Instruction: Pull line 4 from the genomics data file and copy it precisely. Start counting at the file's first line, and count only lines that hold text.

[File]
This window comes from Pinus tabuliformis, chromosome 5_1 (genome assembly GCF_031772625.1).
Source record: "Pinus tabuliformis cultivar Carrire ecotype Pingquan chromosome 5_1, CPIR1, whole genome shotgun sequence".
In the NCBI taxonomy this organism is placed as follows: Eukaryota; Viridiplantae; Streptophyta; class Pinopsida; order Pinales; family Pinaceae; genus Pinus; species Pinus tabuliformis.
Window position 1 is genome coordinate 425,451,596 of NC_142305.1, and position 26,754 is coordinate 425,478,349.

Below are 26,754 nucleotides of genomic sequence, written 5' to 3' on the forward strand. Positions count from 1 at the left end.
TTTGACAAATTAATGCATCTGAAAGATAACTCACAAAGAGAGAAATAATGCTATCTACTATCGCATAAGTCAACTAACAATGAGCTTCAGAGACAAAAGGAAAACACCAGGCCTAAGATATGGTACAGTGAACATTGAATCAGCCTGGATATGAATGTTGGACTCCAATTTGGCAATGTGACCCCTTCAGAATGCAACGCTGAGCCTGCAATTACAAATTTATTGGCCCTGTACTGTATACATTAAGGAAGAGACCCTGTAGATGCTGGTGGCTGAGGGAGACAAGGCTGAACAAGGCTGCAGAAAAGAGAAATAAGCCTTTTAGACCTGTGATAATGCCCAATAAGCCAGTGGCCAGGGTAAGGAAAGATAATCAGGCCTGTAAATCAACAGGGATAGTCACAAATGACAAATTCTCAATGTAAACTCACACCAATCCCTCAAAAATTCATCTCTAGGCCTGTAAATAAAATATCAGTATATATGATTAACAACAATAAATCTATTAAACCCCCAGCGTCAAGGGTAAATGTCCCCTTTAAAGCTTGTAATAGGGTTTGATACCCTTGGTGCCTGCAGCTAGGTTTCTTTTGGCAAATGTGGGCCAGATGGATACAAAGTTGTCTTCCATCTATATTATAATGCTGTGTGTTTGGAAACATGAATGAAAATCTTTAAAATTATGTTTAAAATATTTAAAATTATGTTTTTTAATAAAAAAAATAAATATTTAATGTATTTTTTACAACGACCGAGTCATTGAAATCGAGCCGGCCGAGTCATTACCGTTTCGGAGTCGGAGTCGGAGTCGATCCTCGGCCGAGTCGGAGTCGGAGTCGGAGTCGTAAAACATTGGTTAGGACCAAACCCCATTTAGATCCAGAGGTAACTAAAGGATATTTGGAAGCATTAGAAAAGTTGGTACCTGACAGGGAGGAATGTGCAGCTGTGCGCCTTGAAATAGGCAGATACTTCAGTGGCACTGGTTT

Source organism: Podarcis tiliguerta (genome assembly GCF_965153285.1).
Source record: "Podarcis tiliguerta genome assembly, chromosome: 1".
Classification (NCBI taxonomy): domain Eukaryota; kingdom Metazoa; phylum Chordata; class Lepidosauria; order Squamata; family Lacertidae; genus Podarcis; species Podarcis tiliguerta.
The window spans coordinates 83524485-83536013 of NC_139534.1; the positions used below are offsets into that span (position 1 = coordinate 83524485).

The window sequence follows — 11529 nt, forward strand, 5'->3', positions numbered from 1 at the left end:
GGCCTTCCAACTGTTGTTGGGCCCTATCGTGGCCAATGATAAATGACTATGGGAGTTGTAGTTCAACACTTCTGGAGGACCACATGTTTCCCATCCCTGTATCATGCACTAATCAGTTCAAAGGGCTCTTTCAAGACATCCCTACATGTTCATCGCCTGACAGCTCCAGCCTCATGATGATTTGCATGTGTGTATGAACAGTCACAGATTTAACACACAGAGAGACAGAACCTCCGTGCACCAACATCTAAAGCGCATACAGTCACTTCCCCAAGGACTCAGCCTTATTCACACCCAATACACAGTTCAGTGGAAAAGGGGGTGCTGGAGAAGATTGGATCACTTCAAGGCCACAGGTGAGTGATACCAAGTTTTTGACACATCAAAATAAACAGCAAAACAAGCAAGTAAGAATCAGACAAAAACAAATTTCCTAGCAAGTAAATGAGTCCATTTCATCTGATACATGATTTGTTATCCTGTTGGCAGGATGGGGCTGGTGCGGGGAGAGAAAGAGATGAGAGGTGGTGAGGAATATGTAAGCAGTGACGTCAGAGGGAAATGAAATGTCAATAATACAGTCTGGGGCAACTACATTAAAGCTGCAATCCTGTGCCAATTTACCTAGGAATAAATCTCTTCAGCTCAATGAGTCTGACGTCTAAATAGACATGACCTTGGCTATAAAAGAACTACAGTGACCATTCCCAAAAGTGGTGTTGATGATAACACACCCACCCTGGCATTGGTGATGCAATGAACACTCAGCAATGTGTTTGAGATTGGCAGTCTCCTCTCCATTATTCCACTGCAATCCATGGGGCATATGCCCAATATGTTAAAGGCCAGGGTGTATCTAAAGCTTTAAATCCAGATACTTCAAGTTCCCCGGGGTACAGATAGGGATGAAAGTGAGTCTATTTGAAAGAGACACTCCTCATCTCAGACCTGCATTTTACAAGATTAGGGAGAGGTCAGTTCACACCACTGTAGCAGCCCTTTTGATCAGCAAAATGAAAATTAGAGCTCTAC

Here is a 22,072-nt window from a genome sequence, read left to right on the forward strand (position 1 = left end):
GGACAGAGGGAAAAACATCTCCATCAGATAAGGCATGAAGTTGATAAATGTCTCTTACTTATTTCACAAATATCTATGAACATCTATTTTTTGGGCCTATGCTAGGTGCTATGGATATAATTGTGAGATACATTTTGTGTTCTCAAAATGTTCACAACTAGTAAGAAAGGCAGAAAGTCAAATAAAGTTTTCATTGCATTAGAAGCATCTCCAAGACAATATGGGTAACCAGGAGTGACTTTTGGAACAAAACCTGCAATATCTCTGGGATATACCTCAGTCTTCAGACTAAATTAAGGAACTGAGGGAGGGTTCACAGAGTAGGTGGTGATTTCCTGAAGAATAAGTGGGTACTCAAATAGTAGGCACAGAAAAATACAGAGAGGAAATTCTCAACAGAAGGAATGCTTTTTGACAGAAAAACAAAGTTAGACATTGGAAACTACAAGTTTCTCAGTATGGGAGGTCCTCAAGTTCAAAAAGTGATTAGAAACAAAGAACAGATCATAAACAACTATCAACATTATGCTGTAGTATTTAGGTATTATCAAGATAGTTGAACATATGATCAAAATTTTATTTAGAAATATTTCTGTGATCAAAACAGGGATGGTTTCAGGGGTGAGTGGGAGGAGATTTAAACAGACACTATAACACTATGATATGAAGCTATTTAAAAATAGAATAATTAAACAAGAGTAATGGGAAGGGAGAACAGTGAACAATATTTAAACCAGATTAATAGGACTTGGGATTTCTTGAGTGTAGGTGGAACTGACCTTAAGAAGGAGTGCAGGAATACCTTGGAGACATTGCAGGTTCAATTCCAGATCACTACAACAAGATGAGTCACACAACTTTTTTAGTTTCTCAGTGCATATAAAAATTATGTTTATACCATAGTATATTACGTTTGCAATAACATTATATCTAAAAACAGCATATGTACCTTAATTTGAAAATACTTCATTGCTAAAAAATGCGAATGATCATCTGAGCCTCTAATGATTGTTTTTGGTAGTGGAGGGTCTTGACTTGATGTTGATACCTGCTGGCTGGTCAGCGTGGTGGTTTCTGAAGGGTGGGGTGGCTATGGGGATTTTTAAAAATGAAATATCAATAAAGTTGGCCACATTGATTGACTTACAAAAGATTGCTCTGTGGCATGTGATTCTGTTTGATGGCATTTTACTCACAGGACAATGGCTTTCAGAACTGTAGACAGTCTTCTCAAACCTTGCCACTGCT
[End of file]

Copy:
Window position 1 is genome coordinate 425,451,596 of NC_142305.1, and position 26,754 is coordinate 425,478,349.